Tom Temin: And it’s one element also missing, a certain I guess facility in logistics. I think we learned that in Katrina that Walmart did a better job than anyone else in getting water distributed. And you can’t have giant storehouses of stuff ready all over the country because it goes bad, it spoils, it’s expensive, whereas the business logistics chain can swing into business pretty quickly. Is that part of your recommendations?

Gen. Joseph Votel: Yeah, it really is. We spent quite a bit of time looking in this particular area. And there are several recommendations in our call to action that really focus on this idea of prioritizing the right resources at the right place at the right time. Which is, of course, really what we’re trying to do here. And so one of the recommendations we make is within FEMA, FEMA is really a good organization, however what we really need in there is we need kind of a service center that provides real time situational awareness, can even be used as a place to exchange information between public and private partners in this and kind of have shared data analytics so we understand what’s happening out there. At the same time, we also need to make it easier for business to support this. So we have to have flexible contracting options for businesses and protections, frankly, for them to share information, to share the resources and do it quickly as the nation needs. And it isn’t just about, Tom, about the physical materials, also about people. We make a couple of important recommendations here on something we refer to as a civilian expert reserve, that really is designed to be akin to a National Guard type organization that really recruits trains and maintains and helps employ a rapid response capability of trained professional emergency responders. Medical, engineering, a variety of different skills in there. And then at the same time, we also have to be able to call on the full weight of American volunteerism. One of the things we learned throughout this is there’s no shortage of Americans who want to step forward and help. But what we do have a challenge with is aggregating all that and getting all that and really getting that focus. And that’s not something the federal government can do, we’ve got organizations to do it and we need to incentivize them to do it more broadly so we can really leverage the full weight of the American people.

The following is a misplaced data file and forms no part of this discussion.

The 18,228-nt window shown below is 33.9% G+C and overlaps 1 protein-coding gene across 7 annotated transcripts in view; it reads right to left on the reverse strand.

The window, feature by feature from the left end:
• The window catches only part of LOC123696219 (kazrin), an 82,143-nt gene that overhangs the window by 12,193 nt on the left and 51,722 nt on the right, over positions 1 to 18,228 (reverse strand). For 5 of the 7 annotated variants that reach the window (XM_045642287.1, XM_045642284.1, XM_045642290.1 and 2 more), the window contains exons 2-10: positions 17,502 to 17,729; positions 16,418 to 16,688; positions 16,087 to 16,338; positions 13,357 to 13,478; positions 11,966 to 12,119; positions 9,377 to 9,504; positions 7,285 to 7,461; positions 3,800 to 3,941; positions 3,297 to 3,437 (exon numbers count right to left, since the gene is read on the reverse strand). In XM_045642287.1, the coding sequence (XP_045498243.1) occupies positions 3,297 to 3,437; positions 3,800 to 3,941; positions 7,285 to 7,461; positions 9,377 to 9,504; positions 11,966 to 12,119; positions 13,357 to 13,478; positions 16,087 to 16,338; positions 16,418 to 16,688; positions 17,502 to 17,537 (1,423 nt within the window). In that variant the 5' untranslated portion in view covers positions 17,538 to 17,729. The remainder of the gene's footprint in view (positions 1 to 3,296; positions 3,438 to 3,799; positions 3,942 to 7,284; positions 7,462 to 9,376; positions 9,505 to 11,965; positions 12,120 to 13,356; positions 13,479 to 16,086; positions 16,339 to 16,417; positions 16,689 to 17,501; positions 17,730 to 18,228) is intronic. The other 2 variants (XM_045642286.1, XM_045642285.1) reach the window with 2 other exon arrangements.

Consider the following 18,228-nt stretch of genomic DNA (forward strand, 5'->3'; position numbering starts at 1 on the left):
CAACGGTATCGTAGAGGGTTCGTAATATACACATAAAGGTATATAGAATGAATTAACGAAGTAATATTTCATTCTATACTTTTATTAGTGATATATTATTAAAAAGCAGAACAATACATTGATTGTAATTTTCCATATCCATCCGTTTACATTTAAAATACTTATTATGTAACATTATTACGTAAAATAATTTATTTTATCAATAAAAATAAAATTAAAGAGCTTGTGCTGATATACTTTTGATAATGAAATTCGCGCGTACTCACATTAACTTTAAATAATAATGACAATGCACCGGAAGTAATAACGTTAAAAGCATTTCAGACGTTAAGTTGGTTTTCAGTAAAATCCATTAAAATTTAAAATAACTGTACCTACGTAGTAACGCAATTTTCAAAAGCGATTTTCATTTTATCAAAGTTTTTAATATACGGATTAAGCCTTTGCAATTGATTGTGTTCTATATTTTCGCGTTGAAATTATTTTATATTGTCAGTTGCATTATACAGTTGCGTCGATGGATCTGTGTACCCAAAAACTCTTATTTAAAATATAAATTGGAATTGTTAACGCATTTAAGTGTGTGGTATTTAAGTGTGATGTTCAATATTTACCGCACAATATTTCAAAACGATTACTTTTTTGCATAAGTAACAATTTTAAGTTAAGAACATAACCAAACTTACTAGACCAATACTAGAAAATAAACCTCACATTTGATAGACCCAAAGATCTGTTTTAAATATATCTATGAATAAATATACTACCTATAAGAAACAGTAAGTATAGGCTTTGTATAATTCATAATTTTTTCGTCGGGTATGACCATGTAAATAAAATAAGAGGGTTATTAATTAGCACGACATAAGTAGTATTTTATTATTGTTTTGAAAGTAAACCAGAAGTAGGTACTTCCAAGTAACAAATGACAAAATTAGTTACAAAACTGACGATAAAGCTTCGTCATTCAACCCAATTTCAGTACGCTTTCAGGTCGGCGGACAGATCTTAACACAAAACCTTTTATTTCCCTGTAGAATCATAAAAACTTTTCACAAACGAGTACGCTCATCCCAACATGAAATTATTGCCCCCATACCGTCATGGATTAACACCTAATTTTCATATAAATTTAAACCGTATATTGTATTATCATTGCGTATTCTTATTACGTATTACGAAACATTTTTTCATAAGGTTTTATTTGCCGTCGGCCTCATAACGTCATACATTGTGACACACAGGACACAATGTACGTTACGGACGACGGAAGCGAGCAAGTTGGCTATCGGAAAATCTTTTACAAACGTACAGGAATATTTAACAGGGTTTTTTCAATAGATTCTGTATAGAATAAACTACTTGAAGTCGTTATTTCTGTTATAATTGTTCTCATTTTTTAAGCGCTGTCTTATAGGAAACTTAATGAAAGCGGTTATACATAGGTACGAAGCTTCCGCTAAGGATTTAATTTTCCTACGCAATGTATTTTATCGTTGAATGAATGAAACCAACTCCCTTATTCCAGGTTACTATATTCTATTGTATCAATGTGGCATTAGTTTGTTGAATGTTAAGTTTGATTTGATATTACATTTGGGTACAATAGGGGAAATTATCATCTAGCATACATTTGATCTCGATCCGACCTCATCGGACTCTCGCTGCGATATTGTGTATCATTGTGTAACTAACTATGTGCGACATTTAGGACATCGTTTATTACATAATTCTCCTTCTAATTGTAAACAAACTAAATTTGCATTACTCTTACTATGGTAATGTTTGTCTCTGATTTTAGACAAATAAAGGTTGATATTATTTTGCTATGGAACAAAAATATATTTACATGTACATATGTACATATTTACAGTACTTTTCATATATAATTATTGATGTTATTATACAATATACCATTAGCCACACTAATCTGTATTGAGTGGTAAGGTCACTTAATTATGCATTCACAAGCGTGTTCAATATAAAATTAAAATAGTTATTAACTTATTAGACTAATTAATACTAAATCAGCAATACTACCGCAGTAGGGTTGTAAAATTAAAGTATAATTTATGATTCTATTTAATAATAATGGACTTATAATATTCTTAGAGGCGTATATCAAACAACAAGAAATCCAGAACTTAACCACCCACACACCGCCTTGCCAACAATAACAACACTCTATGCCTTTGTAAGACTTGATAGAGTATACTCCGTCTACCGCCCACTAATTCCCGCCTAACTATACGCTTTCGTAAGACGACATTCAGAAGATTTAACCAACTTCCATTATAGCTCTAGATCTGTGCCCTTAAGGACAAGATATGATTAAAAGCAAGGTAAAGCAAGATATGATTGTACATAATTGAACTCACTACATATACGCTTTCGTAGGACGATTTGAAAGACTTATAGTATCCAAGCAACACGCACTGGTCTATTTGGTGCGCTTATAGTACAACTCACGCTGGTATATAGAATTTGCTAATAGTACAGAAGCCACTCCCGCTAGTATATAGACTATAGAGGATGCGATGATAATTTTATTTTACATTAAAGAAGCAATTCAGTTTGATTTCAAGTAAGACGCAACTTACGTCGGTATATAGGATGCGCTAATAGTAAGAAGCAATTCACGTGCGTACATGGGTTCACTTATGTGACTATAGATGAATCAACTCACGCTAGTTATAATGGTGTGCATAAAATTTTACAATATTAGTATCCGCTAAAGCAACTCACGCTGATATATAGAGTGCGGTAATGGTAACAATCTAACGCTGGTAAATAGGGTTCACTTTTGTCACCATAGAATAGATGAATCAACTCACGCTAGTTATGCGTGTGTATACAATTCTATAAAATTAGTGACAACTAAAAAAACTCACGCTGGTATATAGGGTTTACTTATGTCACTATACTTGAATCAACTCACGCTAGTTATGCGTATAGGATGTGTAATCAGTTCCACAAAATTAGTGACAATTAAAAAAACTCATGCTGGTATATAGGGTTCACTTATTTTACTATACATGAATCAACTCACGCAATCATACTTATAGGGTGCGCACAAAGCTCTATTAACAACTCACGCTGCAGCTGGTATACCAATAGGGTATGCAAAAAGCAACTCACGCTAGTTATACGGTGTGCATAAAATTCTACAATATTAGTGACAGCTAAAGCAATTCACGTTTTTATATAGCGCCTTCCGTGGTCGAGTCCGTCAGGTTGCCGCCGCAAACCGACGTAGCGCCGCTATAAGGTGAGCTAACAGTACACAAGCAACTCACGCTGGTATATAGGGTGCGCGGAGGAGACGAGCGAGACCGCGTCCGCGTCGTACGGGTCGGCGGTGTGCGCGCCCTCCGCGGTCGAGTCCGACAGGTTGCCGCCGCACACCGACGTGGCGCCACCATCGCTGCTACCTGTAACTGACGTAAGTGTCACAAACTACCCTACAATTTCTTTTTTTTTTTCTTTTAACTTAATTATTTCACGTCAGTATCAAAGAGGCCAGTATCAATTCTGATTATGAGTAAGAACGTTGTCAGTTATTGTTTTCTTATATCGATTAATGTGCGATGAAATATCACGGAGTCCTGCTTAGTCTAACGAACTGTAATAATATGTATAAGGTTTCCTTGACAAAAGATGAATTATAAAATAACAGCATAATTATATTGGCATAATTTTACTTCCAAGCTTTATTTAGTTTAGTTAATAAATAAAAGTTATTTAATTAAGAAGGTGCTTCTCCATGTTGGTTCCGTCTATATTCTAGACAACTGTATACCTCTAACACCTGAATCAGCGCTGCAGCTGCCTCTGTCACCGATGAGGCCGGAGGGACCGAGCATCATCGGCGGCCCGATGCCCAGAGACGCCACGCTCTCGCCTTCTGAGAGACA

Tom Temin: Ironically, we used to have a civil defense, whatever happened to that apparatus from the Cold War?

Gen. Joseph Votel: When the threat from nuclear weapons, and everything came with all of that, we really had a mindset of this in our nation. And to some extent, that’s what we have to do, and that’s part of the purpose of having a national strategy, frankly, for people to think about how they contribute to this and how we resolve these problems.

Tom Temin: And, Mark, I wanted to ask you about the information sharing recommendation that you mentioned briefly, we’re not past that yet. And that was connecting the dots. That was the whole 911 topic. And it sounds like there’s still a shortfall there too.

Mark Gerencser: Yes Tom there is. And this shortfall though is sort of categorically different than what we saw at 9/11. 9/11 was information sharing amongst government entities, that’s working better. But we need information sharing beyond the government entities, information sharing with private businesses who can help, who can provide those supplies, for example, who can retool their supply chains if they need to, or re-leverage or repurpose the distribution channels. That also applies to sharing information to the citizens. We keep talking about if we’re going to work together as a network, we need to communicate as a network. And that’s where it breaks down. Now, the good news is, given today’s technology with cloud and hybrid cloud computing, there are easier ways for us to now share and get connected without having to redesign our own systems. And so we think what has to happen is an overlay, a technology overlay put into all the stakeholders hands so that they can communicate and create, for example, common operating picture.

Tom Temin: Yeah, because here we are still with websites that crash or don’t have all the rules built into them for this COVID distribution, the vaccine distribution, and you hear the frustration across the TV airwaves. So this reports pretty comprehensive, what happens to it next?

Gen. Joseph Votel: This is not a think tank, this is a do tank. So we’re really focused on the implementation of this. We’ve been meeting with members of the new administration as they were going into position. And we’ve been meeting with members of Congress. And what our focus is now is moving forward with our partners in the government and the administration and Congress, and with the broader business and civil community, and really trying to work to implement these recommendations. And that will really be the real the principal focus for us in the coming months. We’re really excited about it.

Tom Temin: Joseph Votel is president and CEO of the Business Executives for National Security. Thanks so much for joining me.

Gen. Joseph Votel: Great to be with you Tom.

Tom Temin: And Mark Gerencser is the chairman. Thank you as well.

Mark Gerencser: Thank you Tom. Good to be with you.